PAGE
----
An intermittently Liberal anthology compiled by Jonathan Calder

Wednesday, September 29, 2004  

How the history of psychiatry was written in America
It was apparent and unmistakable that the reforms of one generation became the scandals of the next. Historians had explored their materials with a curious myopia. First they applauded the reformers who designed the system, then they applauded the reformers who exposed the system, and then they applauded the reformers who designed a new system – and the circle moved round on itself.

So the founders of the insane asylums in the 1830s were heroes; those who crusaded against easy containment laws in the 1880s were heroes; those who devised mental hygiene community programmes in the 1920s were heroes; and all those who exposed the horrors of the state hospitals were heroes.

And on and on, historians wrote with a bewildering lack of discrimination. The formula seemed ever so easy: anyone who proclaimed to be acting in the name of the underdog warranted applause, no matter what the substance or outcome of the programme. It was rhetoric that counted all the way.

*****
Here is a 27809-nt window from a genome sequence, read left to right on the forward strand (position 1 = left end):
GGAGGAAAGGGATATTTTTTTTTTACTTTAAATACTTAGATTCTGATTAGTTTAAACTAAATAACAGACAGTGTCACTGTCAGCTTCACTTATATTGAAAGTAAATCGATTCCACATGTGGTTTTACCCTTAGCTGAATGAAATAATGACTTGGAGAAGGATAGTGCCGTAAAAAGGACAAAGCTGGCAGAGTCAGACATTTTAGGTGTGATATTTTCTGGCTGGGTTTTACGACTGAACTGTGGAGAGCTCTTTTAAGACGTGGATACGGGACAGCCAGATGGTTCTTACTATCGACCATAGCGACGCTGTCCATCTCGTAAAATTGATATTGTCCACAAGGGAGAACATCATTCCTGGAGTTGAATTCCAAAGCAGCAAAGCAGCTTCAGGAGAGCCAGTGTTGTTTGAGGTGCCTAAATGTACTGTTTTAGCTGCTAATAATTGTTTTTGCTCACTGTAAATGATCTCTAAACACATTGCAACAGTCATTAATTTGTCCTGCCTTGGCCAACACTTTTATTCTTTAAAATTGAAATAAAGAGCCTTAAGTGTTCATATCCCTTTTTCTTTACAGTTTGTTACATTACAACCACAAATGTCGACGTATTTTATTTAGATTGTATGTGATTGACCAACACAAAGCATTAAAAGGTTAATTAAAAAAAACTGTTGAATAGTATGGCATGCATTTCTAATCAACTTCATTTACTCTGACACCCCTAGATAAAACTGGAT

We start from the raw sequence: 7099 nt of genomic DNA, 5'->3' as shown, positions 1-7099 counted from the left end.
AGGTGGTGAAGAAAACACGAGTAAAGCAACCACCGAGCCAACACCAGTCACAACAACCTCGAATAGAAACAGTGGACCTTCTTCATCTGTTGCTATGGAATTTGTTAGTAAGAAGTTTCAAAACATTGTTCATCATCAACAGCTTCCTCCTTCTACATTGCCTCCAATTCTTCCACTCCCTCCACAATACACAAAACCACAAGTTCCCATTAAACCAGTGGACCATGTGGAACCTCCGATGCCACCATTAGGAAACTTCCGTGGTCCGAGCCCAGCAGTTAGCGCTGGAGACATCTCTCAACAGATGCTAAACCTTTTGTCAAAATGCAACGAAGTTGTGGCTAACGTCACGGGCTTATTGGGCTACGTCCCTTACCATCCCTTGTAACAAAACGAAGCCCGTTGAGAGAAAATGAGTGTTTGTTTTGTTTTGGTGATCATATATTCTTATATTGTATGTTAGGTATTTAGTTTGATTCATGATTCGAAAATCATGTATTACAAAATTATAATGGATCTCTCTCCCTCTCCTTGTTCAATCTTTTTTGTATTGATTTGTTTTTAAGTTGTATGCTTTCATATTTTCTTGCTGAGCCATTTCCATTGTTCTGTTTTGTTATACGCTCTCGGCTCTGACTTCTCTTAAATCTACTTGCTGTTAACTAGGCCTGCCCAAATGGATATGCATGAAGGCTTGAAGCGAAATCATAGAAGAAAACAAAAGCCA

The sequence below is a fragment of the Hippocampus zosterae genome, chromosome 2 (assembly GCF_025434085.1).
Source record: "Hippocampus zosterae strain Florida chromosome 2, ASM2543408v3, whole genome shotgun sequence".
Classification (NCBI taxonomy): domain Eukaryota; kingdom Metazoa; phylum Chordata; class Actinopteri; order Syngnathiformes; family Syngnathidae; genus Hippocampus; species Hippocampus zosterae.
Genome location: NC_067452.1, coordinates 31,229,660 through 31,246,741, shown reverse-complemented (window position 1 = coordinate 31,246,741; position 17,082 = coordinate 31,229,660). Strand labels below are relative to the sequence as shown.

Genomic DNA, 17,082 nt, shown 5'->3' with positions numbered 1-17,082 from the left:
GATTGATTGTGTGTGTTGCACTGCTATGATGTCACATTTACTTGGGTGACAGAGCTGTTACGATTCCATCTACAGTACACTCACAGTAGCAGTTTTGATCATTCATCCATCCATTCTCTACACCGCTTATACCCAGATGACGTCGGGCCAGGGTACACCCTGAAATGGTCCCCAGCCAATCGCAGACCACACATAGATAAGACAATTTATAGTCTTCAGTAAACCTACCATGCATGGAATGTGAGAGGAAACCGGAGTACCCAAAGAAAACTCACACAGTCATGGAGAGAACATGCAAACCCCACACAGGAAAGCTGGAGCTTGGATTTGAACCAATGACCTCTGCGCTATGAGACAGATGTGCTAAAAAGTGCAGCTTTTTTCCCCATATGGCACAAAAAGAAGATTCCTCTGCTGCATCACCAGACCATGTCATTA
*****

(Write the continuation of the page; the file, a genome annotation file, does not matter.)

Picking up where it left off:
David J. Rothman "Social control: The uses and abuses of the concept in the history of incarceration" In Stanley Cohen and Andrew Scull (eds) Social Control and the State: Historical and Comparative Essays (1983)

posted by Jonathan Calder | 7:56 p.m.

Friday, September 17, 2004  

Adults in the television age
The modern idea of adulthood is largely a product of the printing press. Almost all of the characteristics we associate with adulthood are those that are (and were) either generated or amplified by the requirements of a fully literate culture: the capacity for self-restraint, a tolerance for delayed gratification, a sophisticated ability to think conceptually and sequentially, a preoccupation with both historical continuity and the future, a high valuation of reason and hierarchical order.

As electric media move literacy to the periphery of culture and take its place at the centre, different attitudes and character traits come to be valued and a new diminished definition of adulthood begins to emerge. It is a definition that does not exclude children, and therefore what results is a new configuration of the stages of life. In the television age there are three. At one end, infancy; at the other, senility. In between there is what we might call the adult-child.

The adult-child may be defined as a grown-up whose intellectual and emotional capacities are unrealised and, in particular, not significantly different from those associated with children.

Neil Postman The Disappearance of Childhood: How TV is changing children's lives (1985)

posted by Jonathan Calder | 4:10 p.m.